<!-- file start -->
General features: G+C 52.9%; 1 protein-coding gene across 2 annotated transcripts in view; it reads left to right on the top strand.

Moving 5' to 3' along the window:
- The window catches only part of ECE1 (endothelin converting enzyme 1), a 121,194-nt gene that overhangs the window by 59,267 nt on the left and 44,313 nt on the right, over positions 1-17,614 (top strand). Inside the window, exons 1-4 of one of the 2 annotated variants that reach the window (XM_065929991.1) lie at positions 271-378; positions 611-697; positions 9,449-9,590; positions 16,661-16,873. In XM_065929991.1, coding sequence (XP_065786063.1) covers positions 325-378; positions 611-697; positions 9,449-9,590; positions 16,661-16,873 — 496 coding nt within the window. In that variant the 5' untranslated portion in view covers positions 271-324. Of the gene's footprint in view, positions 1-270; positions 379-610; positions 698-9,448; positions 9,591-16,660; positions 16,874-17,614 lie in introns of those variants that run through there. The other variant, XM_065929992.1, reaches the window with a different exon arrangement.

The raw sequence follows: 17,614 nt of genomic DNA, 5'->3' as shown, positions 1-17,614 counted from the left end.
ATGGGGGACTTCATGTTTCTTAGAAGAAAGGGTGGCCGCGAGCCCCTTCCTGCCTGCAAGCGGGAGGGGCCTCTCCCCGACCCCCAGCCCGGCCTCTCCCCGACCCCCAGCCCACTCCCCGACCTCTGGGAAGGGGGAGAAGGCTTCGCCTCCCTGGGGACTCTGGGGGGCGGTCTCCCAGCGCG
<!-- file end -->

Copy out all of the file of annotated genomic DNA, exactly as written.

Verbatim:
General features: G+C 52.9%; 1 protein-coding gene across 2 annotated transcripts in view; it reads left to right on the top strand.

Moving 5' to 3' along the window:
- The window catches only part of ECE1 (endothelin converting enzyme 1), a 121,194-nt gene that overhangs the window by 59,267 nt on the left and 44,313 nt on the right, over positions 1-17,614 (top strand). Inside the window, exons 1-4 of one of the 2 annotated variants that reach the window (XM_065929991.1) lie at positions 271-378; positions 611-697; positions 9,449-9,590; positions 16,661-16,873. In XM_065929991.1, coding sequence (XP_065786063.1) covers positions 325-378; positions 611-697; positions 9,449-9,590; positions 16,661-16,873 — 496 coding nt within the window. In that variant the 5' untranslated portion in view covers positions 271-324. Of the gene's footprint in view, positions 1-270; positions 379-610; positions 698-9,448; positions 9,591-16,660; positions 16,874-17,614 lie in introns of those variants that run through there. The other variant, XM_065929992.1, reaches the window with a different exon arrangement.

The raw sequence follows: 17,614 nt of genomic DNA, 5'->3' as shown, positions 1-17,614 counted from the left end.
ATGGGGGACTTCATGTTTCTTAGAAGAAAGGGTGGCCGCGAGCCCCTTCCTGCCTGCAAGCGGGAGGGGCCTCTCCCCGACCCCCAGCCCGGCCTCTCCCCGACCCCCAGCCCACTCCCCGACCTCTGGGAAGGGGGAGAAGGCTTCGCCTCCCTGGGGACTCTGGGGGGCGGTCTCCCAGCGCG